Stephen J. Schueler, M.D.

Overview Symptoms

Necrotizing Vasculitis Overview

What is necrotizing vasculitis?
A person with necrotizing vasculitis has a rare condition where there is inflammation of the blood vessel walls. Chronic inflammation may cause the vessel to become closed, interrupting blood flow. When this occurs the tissues can die resulting in necrosis. Necrotizing vasculitis may be seen in association with a variety of autoimmune diseases such as polyarteritis nodosa, scleroderma, rheumatoid arthritis, lupus, and Wegener's granulomatosis.

What are the symptoms of necrotizing vasculitis?
The symptoms of necrotizing vasculitis includes chills, fatigue, fever, weight loss, abdominal pain, hoarse voice, blood in the urine or stools, joint pain, difficulty swallowing, skin redness, and skin redness.

How does the doctor treat necrotizing vasculitis?
The treatment of necrotizing vasculitis includes medications used to suppress the immune system to reduce the inflammation of the blood vessels. Medications used to treat necrotizing vasculitis include corticosteroids and a variety of immunosuppressive agents such as cyclophosphamide and methotrexate.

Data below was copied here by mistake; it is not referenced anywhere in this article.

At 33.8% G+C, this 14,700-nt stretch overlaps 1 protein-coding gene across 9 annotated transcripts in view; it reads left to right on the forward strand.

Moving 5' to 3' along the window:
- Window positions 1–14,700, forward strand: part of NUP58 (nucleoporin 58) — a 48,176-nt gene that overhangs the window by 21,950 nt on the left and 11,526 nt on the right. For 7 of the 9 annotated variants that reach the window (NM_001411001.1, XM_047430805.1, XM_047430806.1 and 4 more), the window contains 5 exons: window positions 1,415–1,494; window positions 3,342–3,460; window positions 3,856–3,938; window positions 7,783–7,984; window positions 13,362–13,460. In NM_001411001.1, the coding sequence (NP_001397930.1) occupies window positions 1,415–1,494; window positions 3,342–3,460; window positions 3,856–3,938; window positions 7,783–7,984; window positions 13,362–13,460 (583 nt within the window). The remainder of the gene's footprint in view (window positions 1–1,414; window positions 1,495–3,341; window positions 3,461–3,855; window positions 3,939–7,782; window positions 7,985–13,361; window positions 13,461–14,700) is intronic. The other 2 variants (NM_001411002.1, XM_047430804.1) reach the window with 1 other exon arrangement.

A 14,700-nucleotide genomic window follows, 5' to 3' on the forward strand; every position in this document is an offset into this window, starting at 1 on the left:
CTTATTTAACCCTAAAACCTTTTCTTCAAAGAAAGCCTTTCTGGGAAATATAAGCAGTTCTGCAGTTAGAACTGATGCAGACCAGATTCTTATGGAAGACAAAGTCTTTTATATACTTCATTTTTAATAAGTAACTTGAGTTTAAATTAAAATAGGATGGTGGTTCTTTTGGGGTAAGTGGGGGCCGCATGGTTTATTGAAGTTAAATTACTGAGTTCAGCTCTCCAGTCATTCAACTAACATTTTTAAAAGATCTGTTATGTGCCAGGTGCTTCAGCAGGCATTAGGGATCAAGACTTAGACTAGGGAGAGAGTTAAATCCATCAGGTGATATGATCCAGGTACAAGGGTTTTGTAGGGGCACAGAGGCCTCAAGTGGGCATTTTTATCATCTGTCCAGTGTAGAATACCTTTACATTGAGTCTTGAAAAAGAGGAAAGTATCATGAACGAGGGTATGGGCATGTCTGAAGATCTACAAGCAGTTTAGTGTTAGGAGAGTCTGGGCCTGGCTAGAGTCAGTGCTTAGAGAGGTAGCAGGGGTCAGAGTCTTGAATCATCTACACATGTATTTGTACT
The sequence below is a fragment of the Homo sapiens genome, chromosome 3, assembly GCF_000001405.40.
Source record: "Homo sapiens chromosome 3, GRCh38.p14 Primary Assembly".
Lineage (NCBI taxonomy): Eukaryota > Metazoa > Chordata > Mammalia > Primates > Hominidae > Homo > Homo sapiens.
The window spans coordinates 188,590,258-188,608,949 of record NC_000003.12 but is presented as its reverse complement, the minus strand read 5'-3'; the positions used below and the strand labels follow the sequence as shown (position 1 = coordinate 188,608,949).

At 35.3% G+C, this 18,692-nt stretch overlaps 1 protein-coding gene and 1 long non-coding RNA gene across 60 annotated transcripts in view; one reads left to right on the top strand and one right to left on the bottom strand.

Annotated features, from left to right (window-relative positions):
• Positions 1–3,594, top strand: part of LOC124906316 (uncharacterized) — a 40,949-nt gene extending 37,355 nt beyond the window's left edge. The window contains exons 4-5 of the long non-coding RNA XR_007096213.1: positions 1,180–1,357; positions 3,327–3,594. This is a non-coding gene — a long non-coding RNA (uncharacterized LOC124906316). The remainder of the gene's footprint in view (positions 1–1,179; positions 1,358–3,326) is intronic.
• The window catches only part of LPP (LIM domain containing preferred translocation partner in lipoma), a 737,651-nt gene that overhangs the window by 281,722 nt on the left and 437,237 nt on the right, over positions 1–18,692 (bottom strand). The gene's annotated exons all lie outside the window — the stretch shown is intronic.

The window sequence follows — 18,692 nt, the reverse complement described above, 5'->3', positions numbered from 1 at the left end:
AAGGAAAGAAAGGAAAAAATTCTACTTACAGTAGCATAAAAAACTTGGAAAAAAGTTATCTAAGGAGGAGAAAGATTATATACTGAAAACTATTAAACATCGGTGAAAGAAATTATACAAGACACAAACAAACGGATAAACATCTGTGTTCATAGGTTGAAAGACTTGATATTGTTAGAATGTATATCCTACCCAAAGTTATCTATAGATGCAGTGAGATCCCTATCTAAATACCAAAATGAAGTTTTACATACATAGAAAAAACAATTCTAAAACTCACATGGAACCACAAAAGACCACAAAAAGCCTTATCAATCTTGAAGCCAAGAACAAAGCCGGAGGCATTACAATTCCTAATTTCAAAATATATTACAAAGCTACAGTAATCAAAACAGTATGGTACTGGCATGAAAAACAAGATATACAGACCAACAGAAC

Continue to Necrotizing Vasculitis Symptoms

Last Updated: Sep 28, 2010 References
Authors: Stephen J. Schueler, MD; John H. Beckett, MD; D. Scott Gettings, MD
Copyright DSHI Systems, Inc. Powered by: FreeMD - Your Virtual Doctor

PubMed Necrotizing Vasculitis References
  1. Guillevin L. Clinical trials on systemic necrotizing vasculitides. Presse Med. 2010 Jun;39(6):653-9. Epub 2010 Mar 4. [20206461]
  2. Kawakami T. New algorithm (KAWAKAMI algorithm) to diagnose primary cutaneous vasculitis. J Dermatol. 2010 Feb;37(2):113-24. [20175844]
FreeMD is provided for information purposes only and should not be used as a substitute for evaluation and treatment by a physician. Please review our terms of use.